OK, a few other commonly asked questions…
How to keep pancakes warm:
- Don’t cover the pancakes on a plate to keep them warm. They’ll steam and get soggy.
- Instead, place the cooked pancakes onto a sheet pan in a single layer and put into the oven at 200 until ready to eat.
(Or use my two-skillet method to do twice as many pancakes at once and you won’t have much of a problem with pancakes cooling off.)
This recipe makes a pretty big batch - about 12-14 pancakes depending on how you pour them.
And while my kids and husband sometimes power through ALL of those in a single morning, we usually end up with some extras.
(Which is the goal - it makes future breakfasts so easy to have some of these on hand!)
Here’s a few tips on how to store any extras you have.
How to store pancakes:
- Leftover pancakes can be stored, covered, in the fridge for up to 5 days.
- Pancakes also freeze great! Let them cool completely, then place in a freezer-safe ziptop plastic bag — that’s labelled! — and freeze for up to 6 months. (I’m able to get 4-5 pancakes in a standard quart-size freezer bag.)
- Move the pancakes to the fridge to defrost overnight and warm in the microwave for 15-20 seconds, or until warmed through.
- Or place in the microwave directly from the freezer and warm for 20-30 seconds per side, as needed.
Like I said, we’ve *always* got extra pancakes in the freezer.
It really comes in handy if I’m out of town and my husband can just pull them out. Or if we need a quick breakfast on a busy morning.
Or if I just don’t feel like making another full batch one Sunday morning and I can use those instead.
Lastly, it wouldn’t be a Family Food on the Table post if I didn’t attempt to offer you some topping ideas.
Pancakes are no exception!
Pancake topping ideas:
- Maple syrup is our go-to and a classic favorite.
- Butter. Duh.
- Fresh berries - blueberries, strawberries, raspberries, etc - are great paired with or scattered on top of your pancakes.
- Or thin out a berry jam or jelly and use that for a topping. Or make something like a homemade blueberry syrup!
- Sliced bananas are another great fruit option for topping pancakes.
- A spread of peanut butter can up the flavor and add some protein.
- Or try it with some Nutella spread over top. #chocolateforbreakfast
- A sprinkling of mini or regular chocolate chips is also a fun chocolate add-on for a special occasion!
- And if we’re getting decadent, feel free to do a drizzle of chocolate sauce or a swirl of whipped cream on top.
So many delicious options!
Oh, and I have to say, I do recommend real maple syrup over the imitation stuff. It’s way tastier and so much healthier too. Just look at the labels.
There you go, my friends, our very favorite, best ever homemade pancakes! ❤️
I hope you give these a try and see how easy making pancakes at home can be.
Also, stay tuned, because I’ve got a few more classic pancake recipes coming up soon that are every bit as delicious as these.
You can also sign up for free e-newsletter to get all of my new recipes delivered straight to your inbox. I’ll even send you my free e-cookbook, Healthy Weeknight Dinners, as a thank you!)
P.S. Check out these other healthy breakfast favorites:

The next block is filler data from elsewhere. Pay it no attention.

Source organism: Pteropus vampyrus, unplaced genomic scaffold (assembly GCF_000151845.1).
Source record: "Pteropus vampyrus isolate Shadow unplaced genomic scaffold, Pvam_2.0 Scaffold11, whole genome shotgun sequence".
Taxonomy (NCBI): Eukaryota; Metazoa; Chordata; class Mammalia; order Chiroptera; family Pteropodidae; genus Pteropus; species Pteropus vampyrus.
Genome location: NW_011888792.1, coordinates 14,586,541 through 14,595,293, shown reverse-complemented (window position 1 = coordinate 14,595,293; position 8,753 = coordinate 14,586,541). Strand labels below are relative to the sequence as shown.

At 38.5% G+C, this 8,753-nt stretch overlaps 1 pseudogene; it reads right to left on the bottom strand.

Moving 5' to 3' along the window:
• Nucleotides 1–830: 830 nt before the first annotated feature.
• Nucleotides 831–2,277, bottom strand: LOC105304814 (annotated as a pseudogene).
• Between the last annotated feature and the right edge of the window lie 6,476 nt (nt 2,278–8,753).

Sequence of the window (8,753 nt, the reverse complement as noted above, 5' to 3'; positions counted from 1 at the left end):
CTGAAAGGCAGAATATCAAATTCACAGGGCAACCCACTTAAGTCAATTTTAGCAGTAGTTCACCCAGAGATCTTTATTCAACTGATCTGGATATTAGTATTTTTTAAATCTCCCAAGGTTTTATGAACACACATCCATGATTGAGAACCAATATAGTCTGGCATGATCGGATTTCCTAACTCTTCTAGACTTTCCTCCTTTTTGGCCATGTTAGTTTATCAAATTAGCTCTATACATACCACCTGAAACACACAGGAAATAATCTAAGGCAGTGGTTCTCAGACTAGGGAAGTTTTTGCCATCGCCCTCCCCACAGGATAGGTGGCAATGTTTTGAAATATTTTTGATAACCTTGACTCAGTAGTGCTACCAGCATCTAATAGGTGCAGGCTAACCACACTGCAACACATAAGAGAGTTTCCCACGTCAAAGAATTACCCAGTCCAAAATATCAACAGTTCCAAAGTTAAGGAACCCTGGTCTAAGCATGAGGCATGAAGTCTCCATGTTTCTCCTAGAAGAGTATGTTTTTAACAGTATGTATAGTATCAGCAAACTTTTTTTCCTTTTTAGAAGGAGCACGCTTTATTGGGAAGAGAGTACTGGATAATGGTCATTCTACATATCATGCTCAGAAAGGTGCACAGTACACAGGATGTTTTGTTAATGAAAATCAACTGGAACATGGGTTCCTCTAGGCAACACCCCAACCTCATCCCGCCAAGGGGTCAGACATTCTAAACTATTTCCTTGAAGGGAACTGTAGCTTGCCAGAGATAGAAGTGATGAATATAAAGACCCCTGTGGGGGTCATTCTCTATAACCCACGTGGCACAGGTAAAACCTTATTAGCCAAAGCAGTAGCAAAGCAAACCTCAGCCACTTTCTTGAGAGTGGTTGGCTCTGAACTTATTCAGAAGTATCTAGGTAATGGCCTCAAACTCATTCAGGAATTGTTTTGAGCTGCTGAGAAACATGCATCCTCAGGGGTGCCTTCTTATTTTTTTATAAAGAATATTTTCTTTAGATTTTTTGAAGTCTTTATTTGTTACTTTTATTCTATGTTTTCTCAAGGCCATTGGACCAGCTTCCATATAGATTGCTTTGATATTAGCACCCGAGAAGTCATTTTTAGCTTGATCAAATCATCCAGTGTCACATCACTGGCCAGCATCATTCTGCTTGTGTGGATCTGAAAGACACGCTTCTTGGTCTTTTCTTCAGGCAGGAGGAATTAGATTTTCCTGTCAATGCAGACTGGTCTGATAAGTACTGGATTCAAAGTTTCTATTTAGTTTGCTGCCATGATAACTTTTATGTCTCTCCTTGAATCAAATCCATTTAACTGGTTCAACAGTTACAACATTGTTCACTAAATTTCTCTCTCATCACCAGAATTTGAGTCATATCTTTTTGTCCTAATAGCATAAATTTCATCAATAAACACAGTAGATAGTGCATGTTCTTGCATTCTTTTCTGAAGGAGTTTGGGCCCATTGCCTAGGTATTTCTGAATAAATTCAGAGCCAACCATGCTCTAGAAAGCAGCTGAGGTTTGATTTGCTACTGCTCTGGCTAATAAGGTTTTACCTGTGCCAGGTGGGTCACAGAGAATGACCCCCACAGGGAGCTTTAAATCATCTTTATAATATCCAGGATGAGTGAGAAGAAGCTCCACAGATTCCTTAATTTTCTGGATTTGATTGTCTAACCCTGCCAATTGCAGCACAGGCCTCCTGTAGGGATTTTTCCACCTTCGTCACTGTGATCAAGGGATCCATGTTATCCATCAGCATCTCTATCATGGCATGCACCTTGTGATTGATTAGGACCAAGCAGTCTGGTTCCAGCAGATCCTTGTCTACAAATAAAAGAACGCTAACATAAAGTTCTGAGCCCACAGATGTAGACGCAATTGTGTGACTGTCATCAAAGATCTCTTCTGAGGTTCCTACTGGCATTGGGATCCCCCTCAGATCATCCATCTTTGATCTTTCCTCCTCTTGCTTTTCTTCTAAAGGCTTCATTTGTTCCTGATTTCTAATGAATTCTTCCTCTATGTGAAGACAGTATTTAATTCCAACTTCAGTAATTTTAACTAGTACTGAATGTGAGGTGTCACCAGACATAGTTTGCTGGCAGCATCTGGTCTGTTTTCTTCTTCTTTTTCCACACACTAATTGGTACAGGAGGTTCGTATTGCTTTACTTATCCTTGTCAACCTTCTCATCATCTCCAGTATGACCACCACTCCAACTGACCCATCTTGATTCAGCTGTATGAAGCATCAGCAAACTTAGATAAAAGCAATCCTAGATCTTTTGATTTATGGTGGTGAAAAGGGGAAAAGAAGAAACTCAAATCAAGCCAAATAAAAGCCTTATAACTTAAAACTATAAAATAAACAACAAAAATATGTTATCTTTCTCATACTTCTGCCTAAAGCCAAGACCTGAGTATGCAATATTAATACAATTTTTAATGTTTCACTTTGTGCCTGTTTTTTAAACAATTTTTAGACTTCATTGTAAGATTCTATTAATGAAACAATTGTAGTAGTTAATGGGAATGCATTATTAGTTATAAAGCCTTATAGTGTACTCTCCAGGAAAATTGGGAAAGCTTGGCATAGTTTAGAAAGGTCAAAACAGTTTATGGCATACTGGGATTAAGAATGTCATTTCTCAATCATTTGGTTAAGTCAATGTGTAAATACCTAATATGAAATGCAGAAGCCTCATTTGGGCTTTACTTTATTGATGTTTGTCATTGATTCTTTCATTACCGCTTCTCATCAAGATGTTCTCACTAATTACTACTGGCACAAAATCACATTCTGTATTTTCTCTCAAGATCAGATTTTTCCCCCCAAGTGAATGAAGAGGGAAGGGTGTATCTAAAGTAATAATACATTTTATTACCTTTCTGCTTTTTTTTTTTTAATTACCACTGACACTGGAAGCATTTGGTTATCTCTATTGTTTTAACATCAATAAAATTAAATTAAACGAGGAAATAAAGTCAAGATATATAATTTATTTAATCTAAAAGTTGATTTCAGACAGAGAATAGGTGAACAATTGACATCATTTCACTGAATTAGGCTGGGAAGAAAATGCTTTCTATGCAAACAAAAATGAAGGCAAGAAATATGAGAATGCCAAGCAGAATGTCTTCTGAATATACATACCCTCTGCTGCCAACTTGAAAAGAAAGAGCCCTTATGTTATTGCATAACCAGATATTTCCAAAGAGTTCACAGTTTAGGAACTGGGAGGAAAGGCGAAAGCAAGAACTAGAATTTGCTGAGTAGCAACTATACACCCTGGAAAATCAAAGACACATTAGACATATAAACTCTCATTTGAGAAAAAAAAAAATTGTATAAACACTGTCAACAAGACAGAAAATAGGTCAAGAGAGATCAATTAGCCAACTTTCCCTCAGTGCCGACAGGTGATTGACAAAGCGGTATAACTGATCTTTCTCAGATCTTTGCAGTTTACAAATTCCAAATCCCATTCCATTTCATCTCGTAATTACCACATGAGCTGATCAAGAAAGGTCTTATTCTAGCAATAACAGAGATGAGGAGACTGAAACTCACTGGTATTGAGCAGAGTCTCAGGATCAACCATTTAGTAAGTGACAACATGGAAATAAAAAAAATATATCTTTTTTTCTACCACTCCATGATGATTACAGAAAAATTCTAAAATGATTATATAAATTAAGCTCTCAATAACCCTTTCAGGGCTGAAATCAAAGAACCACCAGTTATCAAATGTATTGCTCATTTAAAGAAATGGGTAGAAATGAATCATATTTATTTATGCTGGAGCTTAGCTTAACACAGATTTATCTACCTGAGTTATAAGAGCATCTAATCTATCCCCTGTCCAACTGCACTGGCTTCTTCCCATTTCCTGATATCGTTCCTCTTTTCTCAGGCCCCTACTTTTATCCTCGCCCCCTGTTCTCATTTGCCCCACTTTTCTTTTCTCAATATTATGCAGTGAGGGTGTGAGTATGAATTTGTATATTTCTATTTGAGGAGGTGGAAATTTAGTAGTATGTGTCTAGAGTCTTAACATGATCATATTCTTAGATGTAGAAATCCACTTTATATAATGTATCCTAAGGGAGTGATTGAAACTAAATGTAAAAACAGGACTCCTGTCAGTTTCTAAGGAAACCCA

- Slow cooker maple cinnamon oatmeal (cooks overnight!)
- Overnight oatmeal jars (with several flavor options)
- 2 cups white whole wheat flour (see notes)
- 4 ½ teaspoons baking powder
- 2 teaspoons ground cinnamon
- ½ teaspoon kosher salt
- 2 large eggs
- 2 cups milk of choice (see notes)
- 2 teaspoons maple syrup
- 2 teaspoons pure vanilla extract
- For cooking: butter or cooking spray
- Combine the flour, baking powder, cinnamon and kosher salt in a medium bowl and stir until well combined.
- Add the eggs, milk, maple syrup and vanilla to the bowl and stir carefully until everything is well incorporated and there are no streaks of flour left. (It’s OK to have some lumps though.)
- Heat a large nonstick skillet (or two skillets if you want to make this go faster) over medium heat. Add butter or cooking spray.
- Use a ¼ cup measure (I spray it with cooking spray) and pour the batter into the skillet. (You can get 3 pancakes per pan in a 10- or 12-inch skillet.)
- Reduce heat to just below medium and cook the pancakes on one side until bubbles begin forming all over the tops of the pancakes.
- Flip and cook for another minute on the other side, until set and cooked through.
- Remove the pancakes from the pan and repeat with the remaining batter. You may need to adjust your heat slightly lower with subsequent batches if your pans are heating up too much. (You can keep pancakes warm on a sheet pan in a 200 degree oven if needed.)
I use white whole wheat flour but you could substitute whole wheat flour or use a mix of all-purpose flour and whole wheat flour.
You can use 2%, skim, soy or almond milk, whatever you got.
Make these dairy-free with a milk substitute. You can make them vegan by also substituting two flax eggs for the eggs in the recipe.
Leftover pancakes can be stored, covered, in the fridge for up to 5 days.
Pancakes also freeze great! Let them cool completely, then place in a freezer-safe ziptop plastic bag — that’s labelled! — and freeze for up to 6 months.
Serving Size:2 pancakes
Amount Per Serving: Calories: 185Total Fat: 4gSaturated Fat: 1gTrans Fat: 0gUnsaturated Fat: 2gCholesterol: 59mgSodium: 522mgCarbohydrates: 31gFiber: 4gSugar: 2gProtein: 9g